"""
Kriging : generate trajectories from a metamodel
================================================
"""
# %%
# The main goal of this example is to show how to simulate new trajectories from a kriging metamodel.
# %%
# Introduction
# ------------
#
# We consider the sine function:
#
# .. math::
# y = \sin(x)
#
#
# for any :math:`x\in[0,12]`.
#
# We want to create a metamodel of this function. This is why we create a sample of :math:`n` observations of the function:
#
# .. math::
# y_i=\sin(x_i)
#
#
# for :math:`i=1,...,7`, where :math:`x_i` is the i-th input and :math:`y_i` is the corresponding output.
#
# We consider the seven following inputs :
#
# ============ === === === === ===== ==== ======
# :math:`i` 1 2 3 4 5 6 7
# :math:`x_i` 1 3 4 6 7.9 11 11.5
# ============ === === === === ===== ==== ======
#
# We are going to consider a kriging metamodel with a
#
# * constant trend,
# * a Matern covariance model.
# %%
# Creation of the metamodel
# -------------------------
#
# We begin by defining the function `g` as a symbolic function.
# Then we define the `x_train` variable which contains the inputs of the design of experiments of the training step.
# Then we compute the `y_train` corresponding outputs.
# The variable `n_train` is the size of the training design of experiments.
# %%
import openturns as ot
import openturns.viewer as viewer
from matplotlib import pylab as plt
ot.Log.Show(ot.Log.NONE)
# %%
g = ot.SymbolicFunction(["x"], ["sin(x)"])
# %%
x_train = [[x] for x in [1.0, 3.0, 4.0, 6.0, 7.9, 11.0, 11.5]]
y_train = g(x_train)
n_train = len(x_train)
n_train
# %%
# In order to compare the function and its metamodel, we use a test (i.e. validation) design of experiments
# made of a regular grid of 100 points from 0 to 12.
# Then we convert this grid into a `Sample` and we compute the outputs of the function on this sample.
# %%
xmin = 0.0
xmax = 12.0
n_test = 101
step = (xmax - xmin) / (n_test - 1)
myRegularGrid = ot.RegularGrid(xmin, step, n_test)
x_test = myRegularGrid.getVertices()
y_test = g(x_test)
# %%
# In order to observe the function and the location of the points in the input design of experiments, we define the following functions which plots the data.
# %%
def plot_data_train(x_train, y_train):
"""Plot the data (x_train,y_train) as a Cloud, in red"""
graph_train = ot.Cloud(x_train, y_train)
graph_train.setColor("red")
graph_train.setLegend("Data")
return graph_train
# %%
def plot_data_test(x_test, y_test):
"""Plot the data (x_test,y_test) as a Curve, in dashed black"""
graphF = ot.Curve(x_test, y_test)
graphF.setLegend("Exact")
graphF.setColor("black")
graphF.setLineStyle("dashed")
return graphF
# %%
graph = ot.Graph()
graph.add(plot_data_test(x_test, y_test))
graph.add(plot_data_train(x_train, y_train))
graph.setAxes(True)
graph.setXTitle("X")
graph.setYTitle("Y")
graph.setLegendPosition("topright")
view = viewer.View(graph)
# %%
# We use the `ConstantBasisFactory` class to define the trend and the `MaternModel` class to define the covariance model. This MatÃ©rn model is based on the regularity parameter :math:`\nu=3/2`.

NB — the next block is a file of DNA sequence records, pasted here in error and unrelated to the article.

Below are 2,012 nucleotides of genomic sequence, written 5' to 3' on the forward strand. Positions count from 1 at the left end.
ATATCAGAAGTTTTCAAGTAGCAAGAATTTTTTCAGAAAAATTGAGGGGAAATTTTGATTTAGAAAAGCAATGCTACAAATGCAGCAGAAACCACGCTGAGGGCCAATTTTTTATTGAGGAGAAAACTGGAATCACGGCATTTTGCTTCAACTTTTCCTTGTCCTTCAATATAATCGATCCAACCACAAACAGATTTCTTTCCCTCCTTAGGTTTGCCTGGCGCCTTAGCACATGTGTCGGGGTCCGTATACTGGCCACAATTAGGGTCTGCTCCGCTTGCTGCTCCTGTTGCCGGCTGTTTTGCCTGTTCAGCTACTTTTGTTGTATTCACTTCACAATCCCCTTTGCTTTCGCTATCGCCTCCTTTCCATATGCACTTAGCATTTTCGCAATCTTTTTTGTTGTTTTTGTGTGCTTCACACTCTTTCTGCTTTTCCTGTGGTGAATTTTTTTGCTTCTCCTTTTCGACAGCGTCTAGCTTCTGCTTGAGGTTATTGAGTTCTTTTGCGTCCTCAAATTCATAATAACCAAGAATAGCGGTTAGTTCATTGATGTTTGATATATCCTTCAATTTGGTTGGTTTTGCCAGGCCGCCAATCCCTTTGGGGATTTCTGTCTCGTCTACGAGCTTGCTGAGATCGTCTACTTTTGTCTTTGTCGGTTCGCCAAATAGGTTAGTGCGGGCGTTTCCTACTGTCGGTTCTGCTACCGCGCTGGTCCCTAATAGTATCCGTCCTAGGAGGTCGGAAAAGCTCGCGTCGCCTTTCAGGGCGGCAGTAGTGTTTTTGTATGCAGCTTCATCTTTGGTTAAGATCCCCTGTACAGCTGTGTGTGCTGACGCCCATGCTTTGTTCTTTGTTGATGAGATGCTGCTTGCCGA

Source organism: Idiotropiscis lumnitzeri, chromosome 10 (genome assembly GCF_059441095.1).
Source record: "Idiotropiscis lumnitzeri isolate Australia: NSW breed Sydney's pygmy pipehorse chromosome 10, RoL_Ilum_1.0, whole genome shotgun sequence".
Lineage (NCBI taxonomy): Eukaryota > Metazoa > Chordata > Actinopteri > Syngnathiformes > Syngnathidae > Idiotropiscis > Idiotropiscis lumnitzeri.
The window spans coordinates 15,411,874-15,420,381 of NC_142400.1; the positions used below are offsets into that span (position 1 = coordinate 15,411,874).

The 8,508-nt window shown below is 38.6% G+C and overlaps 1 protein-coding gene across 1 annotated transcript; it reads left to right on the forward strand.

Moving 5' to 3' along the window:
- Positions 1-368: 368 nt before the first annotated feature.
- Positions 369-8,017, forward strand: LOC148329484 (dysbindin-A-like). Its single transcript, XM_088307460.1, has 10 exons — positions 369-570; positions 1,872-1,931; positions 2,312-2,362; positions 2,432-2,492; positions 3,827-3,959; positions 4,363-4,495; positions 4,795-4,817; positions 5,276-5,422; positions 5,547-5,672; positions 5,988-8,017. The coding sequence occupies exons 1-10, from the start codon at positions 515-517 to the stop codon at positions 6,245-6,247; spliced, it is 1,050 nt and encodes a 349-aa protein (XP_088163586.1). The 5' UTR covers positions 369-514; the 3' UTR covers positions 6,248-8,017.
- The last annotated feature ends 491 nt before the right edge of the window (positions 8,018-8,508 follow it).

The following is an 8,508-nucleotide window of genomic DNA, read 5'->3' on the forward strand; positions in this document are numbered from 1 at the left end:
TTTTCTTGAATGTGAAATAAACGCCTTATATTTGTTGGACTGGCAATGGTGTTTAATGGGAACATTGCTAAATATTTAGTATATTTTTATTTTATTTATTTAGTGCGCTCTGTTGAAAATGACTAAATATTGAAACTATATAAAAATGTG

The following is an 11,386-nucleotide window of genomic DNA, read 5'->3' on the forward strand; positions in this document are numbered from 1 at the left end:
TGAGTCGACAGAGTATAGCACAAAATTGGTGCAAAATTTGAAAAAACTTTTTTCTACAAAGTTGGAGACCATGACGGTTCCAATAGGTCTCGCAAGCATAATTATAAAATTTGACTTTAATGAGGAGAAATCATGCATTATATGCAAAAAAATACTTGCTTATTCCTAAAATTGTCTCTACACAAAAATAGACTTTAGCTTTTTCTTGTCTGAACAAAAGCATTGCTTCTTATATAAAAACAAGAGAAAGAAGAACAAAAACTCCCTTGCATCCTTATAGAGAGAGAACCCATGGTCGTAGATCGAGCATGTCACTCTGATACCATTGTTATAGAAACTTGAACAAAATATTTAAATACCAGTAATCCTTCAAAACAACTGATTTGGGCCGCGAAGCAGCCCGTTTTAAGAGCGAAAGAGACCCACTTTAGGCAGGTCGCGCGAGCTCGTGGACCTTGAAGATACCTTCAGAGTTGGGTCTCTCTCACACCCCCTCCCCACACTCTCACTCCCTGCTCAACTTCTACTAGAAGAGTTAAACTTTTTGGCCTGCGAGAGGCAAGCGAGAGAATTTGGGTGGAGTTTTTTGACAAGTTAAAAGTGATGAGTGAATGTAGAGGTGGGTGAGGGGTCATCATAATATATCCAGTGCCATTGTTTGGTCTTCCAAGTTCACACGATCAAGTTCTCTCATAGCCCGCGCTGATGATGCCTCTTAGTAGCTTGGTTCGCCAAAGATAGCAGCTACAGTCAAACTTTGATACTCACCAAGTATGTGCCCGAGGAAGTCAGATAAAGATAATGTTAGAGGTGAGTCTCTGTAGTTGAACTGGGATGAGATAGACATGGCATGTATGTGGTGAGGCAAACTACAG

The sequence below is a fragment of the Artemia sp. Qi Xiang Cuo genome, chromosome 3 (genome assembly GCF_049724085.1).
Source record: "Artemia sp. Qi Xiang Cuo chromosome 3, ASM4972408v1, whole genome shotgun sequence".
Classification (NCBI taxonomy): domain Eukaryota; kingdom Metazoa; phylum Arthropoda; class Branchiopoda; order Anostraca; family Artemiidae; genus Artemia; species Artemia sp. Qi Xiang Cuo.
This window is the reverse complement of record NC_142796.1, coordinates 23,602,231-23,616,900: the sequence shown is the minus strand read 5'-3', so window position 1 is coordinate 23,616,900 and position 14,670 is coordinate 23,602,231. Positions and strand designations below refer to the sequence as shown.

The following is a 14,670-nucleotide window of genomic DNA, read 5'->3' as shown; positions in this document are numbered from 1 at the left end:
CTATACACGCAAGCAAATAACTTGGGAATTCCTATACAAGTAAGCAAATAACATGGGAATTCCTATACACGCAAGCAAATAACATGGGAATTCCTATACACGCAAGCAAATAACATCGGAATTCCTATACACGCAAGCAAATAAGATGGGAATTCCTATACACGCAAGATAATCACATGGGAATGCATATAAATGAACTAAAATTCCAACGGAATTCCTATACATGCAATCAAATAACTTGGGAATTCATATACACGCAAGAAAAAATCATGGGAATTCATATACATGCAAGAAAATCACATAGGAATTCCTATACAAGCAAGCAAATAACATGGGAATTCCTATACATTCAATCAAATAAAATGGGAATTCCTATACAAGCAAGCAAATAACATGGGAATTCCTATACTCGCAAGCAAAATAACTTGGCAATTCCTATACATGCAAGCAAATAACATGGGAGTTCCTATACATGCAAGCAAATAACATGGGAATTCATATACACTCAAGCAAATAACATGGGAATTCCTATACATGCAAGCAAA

# %%
dimension = 1
basis = ot.ConstantBasisFactory(dimension).build()
covarianceModel = ot.MaternModel([1.0] * dimension, 1.5)
algo = ot.KrigingAlgorithm(x_train, y_train, covarianceModel, basis)
algo.run()
krigingResult = algo.getResult()
krigingResult
# %%
# We observe that the `scale` and `amplitude` hyper-parameters have been optimized by the `run` method.
# Then we get the metamodel with `getMetaModel` and evaluate the outputs of the metamodel on the test design of experiments.
# %%
krigeageMM = krigingResult.getMetaModel()
y_test_MM = krigeageMM(x_test)
# %%
# The following function plots the kriging data.
# %%
def plot_data_kriging(x_test, y_test_MM):
"""Plots (x_test,y_test_MM) from the metamodel as a Curve, in blue"""
graphK = ot.Curve(x_test, y_test_MM)
graphK.setColor("blue")
graphK.setLegend("Kriging")
return graphK
# %%
graph = ot.Graph()
graph.add(plot_data_test(x_test, y_test))
graph.add(plot_data_train(x_train, y_train))
graph.add(plot_data_kriging(x_test, y_test_MM))
graph.setAxes(True)
graph.setXTitle("X")
graph.setYTitle("Y")
graph.setLegendPosition("topright")
view = viewer.View(graph)
# %%
# Simulate new trajectories
# -------------------------
#
# In order to generate new trajectories of the conditioned gaussian process,
# we could technically use the `KrigingRandomVector` class, because it provides
# the `getSample` method that we need.
# However, the `KrigingRandomVector` class was more specifically designed to
# create a `RandomVector` so that it can feed, for example, a function which has a field as input argument.
#
# This is why we use the `ConditionedGaussianProcess`, which provides a `Process`.
# %%
process = ot.ConditionedGaussianProcess(krigingResult, myRegularGrid)
# %%
trajectories = process.getSample(10)
type(trajectories)
# %%
# The `getSample` method returns a `ProcessSample`. By comparison, the `getSample` method of a `KrigingRandomVector` would return a `Sample`.
# %%
# sphinx_gallery_thumbnail_number = 3
graph = trajectories.drawMarginal()
graph.add(plot_data_test(x_test, y_test))
graph.add(plot_data_train(x_train, y_train))
graph.setAxes(True)
graph.setXTitle("X")
graph.setYTitle("Y")
graph.setLegendPosition("topright")
graph.setTitle("10 simulated trajectories")
view = viewer.View(graph)
plt.show()
# %%
# References
# ----------
#
# * Metamodeling with Gaussian processes, Bertrand Iooss, EDF R&D, 2014, www.gdr-mascotnum.fr/media/sssamo14_iooss.pdf
#